Awlaki left San Diego in 2000 to be the imam at a mosque in Virginia. The September 11th hijacker Hazmi, who attended Awlaki's sermons in San Diego, showed up at the same mosque. Some in the FBI believed Awlaki provided material support for the hijackers but they did not have enough evidence to build a criminal case.

So Fournier tried another tactic. Fournier says Awlaki committed passport fraud by stating he was a Yemeni citizen when he entered the United States in 1990 even though he's a U.S. citizen.

The false claim enabled Awlaki to receive $20,000 in grant money to study American culture.

Sometime after September 11th, Awlaki moved to Yemen. Then, Fournier pushed for Awlaki to be charged with passport fraud. An arrest warrant was issued in 2002 but was rescinded shortly before Awlaki returned to the U.S. Fournier says if Awlaki had been tried and convicted, he could have been put away for 10 years.

"It's pretty frustrating to say the least," Fournier said. "We really don't know what future we would have led had the warrant been executed when Anwar arrived in the United States in 2002."

Fournier said he's certain it would have been a different future.

Comments

Avatar for user 'randolphslinky'

randolphslinky | June 10, 2010 at 9:59 a.m. ― 4 years, 3 months ago

I personally agree with the Dutch Geert Wilders opinion on Islam - that Islam is simply not compatible with Western culture. The Koran is a book of vileness, hatred and intolerance, and it should therefore be no surprise that even within circles of people who were born here, educated here, and would otherwise be described as "assimilated," they are in fact not assimilated, and are first and foremost Muslims who are prone to acting out toward others who do not ascribe to their beliefs with violence and vitriol.

It's laughable for apologists to say that there are X number of Muslims who are not violent and that only a small percentage become violent. Islam makes the news almost daily with examples of what that small percentage is capable of, not to mention the larger percentage who in their supposed "moderate" stances, allow this kind of violence and intolerance to continue.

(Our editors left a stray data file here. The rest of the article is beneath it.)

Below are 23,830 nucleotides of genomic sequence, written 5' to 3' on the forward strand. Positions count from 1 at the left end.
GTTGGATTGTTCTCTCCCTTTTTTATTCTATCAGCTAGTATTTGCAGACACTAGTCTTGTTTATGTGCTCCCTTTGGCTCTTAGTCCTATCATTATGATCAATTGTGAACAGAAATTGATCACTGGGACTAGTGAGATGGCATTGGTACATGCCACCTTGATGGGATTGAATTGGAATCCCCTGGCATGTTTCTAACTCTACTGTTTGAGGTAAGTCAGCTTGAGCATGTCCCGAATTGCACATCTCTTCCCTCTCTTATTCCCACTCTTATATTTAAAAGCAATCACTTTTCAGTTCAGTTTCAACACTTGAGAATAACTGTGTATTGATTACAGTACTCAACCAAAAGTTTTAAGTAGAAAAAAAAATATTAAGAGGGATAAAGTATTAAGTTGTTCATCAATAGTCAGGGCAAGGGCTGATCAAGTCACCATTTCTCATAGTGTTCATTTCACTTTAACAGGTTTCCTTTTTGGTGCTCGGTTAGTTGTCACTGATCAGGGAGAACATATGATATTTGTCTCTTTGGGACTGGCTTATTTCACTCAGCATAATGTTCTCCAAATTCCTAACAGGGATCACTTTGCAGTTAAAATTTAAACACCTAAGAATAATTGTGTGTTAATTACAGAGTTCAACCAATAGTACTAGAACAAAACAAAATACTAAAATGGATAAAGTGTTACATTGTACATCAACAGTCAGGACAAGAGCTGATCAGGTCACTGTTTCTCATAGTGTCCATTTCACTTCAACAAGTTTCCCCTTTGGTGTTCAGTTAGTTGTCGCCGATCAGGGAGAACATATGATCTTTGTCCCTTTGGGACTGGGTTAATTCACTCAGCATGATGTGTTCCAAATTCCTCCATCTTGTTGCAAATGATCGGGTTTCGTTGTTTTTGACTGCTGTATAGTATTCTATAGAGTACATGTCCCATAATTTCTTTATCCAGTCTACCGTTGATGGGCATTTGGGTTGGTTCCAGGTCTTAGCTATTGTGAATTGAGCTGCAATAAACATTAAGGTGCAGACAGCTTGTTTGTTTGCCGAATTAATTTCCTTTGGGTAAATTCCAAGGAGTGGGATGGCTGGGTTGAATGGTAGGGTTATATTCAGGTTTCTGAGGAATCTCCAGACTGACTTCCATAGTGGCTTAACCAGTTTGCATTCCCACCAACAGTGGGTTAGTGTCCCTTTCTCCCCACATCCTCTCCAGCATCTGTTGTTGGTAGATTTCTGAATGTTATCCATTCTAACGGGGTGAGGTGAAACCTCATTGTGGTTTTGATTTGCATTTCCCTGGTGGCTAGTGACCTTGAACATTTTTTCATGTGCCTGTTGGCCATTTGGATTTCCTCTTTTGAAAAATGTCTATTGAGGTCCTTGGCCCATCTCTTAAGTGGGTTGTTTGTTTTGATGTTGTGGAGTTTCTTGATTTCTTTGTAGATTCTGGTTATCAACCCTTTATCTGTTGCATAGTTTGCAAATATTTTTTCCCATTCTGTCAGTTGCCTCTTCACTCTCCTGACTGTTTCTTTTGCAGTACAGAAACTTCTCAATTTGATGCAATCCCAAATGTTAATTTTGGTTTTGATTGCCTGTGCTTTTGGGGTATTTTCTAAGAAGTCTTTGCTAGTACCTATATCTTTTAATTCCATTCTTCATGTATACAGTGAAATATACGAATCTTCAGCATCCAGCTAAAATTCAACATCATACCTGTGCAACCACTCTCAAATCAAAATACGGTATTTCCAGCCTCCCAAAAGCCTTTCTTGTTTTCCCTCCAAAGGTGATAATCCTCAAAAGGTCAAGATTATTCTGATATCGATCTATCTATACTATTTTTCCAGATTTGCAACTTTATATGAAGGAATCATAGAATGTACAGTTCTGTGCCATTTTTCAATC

Maj Hasan for example was known to be (by other professionals working with him) behaving in a manner out of step within his profession, and out of line with the core values of the US Army and YET - due to a pervasive overly politically correct and overly sensitive and cautious approach to talking about the dangers of Islam this individual was able to continue on his downward delusional spiral and eventually kill the very people he was supposed to be serving.

Maj Hasan and Anwar Al Awlaki were not poor, not uneducated, not oppressed. They were in fact, accepted and even successful within our very tolerant and fair culture that is AMERICA. However, they were something else that mattered much more to them at their core - they were believers and followers of the message of the Koran. What's in this book? The results of it's message speaks volumes on what's in the Koran, something that we certainly should not want to import here.

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Avatar for user 'decora'

decora | September 18, 2011 at 7:58 a.m. ― 2 years, 12 months ago

randolphslinky:

you sound kinda like Anders Breivik.